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Athens News Agency: News in English (AM), 98-04-28

Athens News Agency: News in English Directory - Previous Article - Next Article

From: The Athens News Agency at <http://www.ana.gr>

NEWS IN ENGLISH

Athens, Greece, 28/04/1998 (ANA)


MAIN HEADLINES

  • Greece again blocks EU funds to Turkey
  • High-level gov't meeting focuses on tourism
  • Greek memorandum submitted to the EU council
  • New Greek Army rapid deployment force formed
  • Reppas on Skandalidis statements
  • New Greek Primate to be elected today
  • British Euro-MP calls for return of Parthenon Marbles
  • OECD assured that Greece will fulfill Maastricht criteria
  • Piraeus port authority boss quits over wrangles with minister
  • OA pilots call off strike
  • Greek stocks nosedive on EMU jitters
  • Premier goes to Brussels for EU's weekend Euro summit
  • Bulgarian natural gas supplies to Greece jump
  • Weather
  • Foreign exchange

NEWS IN DETAIL

Greece again blocks EU funds to Turkey

Greece cannot consent to the adoption of economic support for Turkey with European Union funds in light of escalating Turkish provocativeness and Ankara's refusal to resolve differences with Athens through legal chan nels, Foreign Minister Theodoros Pangalos said here yesterday.

"The escalation of Turkish provocativeness combined with the refusal of the Ankara government to resolve its differences with Greece through the legal course, namely, through resorting to the International Court at The Hague, leave no ground for Greece to consent to the adoption of economic support for Turkey by EU funds," he told a press conference.

Mr. Pangalos said that he brought to the attention of his counterparts, two recent examples of Turkey's provocative attitude towards Greece.

Specifically, in one of the memorandums concerning Turkey's attitude, submitted to the Council by Athens yesterday, it was revealed that about a month ago Turkish authorities notified Greece that they question the sovereignty of four Greek islets in the eastern Aegean. Namely, Fournoi, Agathonisi, Farmakonisi and Pserimos.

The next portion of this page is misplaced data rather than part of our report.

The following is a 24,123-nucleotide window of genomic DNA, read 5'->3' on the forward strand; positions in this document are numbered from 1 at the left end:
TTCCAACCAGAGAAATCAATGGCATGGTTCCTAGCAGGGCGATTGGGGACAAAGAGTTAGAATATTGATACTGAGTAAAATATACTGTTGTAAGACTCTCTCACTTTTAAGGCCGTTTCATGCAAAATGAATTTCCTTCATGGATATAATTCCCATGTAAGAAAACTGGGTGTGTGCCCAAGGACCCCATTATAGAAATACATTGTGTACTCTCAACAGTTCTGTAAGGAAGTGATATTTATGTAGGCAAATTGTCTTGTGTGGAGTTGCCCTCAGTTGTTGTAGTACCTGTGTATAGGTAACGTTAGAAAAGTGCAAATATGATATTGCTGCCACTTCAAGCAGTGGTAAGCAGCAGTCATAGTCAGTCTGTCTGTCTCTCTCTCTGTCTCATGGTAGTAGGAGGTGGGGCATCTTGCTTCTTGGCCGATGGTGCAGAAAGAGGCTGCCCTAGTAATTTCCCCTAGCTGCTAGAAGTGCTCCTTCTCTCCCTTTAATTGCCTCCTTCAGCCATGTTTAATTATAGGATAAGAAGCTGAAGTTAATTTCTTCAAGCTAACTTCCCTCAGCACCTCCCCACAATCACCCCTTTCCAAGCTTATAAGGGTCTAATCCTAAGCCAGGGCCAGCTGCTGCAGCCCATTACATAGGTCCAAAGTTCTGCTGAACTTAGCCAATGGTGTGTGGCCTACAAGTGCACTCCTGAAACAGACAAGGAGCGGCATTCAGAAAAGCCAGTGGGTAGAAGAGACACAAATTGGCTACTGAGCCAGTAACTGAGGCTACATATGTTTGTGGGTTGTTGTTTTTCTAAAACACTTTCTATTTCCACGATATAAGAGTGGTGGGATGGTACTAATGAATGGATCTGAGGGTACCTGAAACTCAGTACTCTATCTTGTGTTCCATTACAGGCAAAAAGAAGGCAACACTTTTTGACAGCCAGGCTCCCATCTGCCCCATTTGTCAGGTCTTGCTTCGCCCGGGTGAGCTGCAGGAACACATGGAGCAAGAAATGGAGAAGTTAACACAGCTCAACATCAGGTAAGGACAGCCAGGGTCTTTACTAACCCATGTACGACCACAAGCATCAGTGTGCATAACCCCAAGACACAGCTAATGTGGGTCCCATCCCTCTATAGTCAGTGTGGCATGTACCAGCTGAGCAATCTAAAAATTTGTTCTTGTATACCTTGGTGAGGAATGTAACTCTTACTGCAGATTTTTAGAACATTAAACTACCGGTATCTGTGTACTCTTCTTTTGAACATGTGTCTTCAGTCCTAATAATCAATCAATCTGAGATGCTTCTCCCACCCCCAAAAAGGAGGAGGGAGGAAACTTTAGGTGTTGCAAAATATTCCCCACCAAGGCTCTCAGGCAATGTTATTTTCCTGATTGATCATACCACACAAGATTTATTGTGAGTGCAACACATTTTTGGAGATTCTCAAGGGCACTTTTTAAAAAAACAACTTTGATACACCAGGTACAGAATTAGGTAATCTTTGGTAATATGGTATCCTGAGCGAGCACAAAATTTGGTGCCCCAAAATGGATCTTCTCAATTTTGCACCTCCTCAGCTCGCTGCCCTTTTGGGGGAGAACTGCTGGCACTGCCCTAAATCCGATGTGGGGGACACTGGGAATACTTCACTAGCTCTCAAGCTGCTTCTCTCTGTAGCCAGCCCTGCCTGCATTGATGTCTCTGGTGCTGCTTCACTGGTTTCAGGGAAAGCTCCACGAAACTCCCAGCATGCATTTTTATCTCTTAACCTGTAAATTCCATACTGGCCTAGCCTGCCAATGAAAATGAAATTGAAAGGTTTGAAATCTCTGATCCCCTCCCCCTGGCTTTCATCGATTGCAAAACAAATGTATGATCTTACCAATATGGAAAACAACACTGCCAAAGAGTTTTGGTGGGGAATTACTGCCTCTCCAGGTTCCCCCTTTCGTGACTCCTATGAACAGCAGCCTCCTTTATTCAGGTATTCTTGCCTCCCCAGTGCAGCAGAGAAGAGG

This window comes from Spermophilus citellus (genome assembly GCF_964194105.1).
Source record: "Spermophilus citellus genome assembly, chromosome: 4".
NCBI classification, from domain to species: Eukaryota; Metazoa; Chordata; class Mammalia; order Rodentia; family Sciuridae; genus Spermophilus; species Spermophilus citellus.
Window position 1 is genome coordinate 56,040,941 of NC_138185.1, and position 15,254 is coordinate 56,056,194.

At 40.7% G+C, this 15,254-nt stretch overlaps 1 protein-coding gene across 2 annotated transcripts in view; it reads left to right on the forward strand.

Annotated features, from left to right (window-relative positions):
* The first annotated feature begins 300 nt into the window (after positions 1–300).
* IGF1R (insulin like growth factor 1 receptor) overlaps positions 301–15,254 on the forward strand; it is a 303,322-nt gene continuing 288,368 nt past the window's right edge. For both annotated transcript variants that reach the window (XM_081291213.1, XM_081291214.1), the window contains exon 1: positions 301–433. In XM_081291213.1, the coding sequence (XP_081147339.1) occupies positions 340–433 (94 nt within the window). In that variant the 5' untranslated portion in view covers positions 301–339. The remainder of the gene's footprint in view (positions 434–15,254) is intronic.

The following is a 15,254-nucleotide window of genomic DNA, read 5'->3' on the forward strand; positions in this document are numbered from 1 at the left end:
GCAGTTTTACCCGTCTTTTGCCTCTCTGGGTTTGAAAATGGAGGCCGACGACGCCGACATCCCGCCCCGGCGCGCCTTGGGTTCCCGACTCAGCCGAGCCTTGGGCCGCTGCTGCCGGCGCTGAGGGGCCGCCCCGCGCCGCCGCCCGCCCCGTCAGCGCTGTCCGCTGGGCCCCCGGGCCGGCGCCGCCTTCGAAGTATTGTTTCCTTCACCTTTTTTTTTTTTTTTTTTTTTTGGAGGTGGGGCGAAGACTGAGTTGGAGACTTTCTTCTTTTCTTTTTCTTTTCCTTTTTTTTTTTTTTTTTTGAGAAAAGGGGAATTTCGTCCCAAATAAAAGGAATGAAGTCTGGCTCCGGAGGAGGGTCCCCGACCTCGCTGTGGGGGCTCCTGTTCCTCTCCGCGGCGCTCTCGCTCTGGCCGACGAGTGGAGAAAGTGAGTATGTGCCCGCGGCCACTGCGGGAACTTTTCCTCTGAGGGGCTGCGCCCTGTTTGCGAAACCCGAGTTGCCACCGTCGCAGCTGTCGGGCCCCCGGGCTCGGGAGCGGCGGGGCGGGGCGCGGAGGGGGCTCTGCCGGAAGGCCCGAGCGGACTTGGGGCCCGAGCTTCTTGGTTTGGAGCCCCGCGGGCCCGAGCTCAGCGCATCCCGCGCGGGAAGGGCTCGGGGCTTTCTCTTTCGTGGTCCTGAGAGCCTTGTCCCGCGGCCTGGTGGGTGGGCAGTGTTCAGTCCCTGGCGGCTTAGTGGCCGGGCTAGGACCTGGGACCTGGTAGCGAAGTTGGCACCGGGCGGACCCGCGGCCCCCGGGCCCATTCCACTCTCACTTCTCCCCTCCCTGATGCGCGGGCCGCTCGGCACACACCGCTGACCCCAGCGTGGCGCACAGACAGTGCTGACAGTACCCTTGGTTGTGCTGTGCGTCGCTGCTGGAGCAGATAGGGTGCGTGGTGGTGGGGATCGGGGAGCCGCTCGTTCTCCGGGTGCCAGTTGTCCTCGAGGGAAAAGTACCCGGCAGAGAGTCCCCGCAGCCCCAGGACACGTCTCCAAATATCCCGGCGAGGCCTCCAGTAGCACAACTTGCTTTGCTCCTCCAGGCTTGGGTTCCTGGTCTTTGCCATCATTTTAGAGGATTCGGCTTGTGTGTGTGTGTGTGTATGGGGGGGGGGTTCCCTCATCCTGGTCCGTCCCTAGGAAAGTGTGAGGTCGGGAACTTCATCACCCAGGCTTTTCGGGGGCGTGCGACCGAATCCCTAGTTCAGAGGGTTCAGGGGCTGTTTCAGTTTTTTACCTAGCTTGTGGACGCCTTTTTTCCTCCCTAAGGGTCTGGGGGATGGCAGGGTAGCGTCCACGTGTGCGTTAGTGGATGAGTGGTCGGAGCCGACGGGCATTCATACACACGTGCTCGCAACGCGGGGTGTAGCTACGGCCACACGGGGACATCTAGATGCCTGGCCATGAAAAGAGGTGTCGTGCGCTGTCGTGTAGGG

"After Imia, Turkey is escalating its aggressiveness against Greece," he said, adding that Ankara is also opposed to carrying out EU research of an environmental character on these four islands, claiming that they do not belong to Greece.

Mr. Pangalos said that under such conditions Athens cannot lift its reservations against the adoption of the financial protocol - 375 million Ecu - for Turkey.

As a second example of Turkish provocativeness, Mr. Pangalos referred to Turkish Foreign Minister Ismail Cem's refusal, as communicated to Greece, to travel to Rhodes in two weeks in order to meet with his Greek counterpart on the sidelines of the West European Union's ministerial session. With this position, Turkey makes it clear that it does not desire dialogue with Greece and a peaceful solution to whatever differences, he said.

High-level gov't meeting focuses on tourism

An interministerial coordinating council yesterday decided on several measures for the upcoming tourist season in light of an expected increase in tourist arrivals for 1998.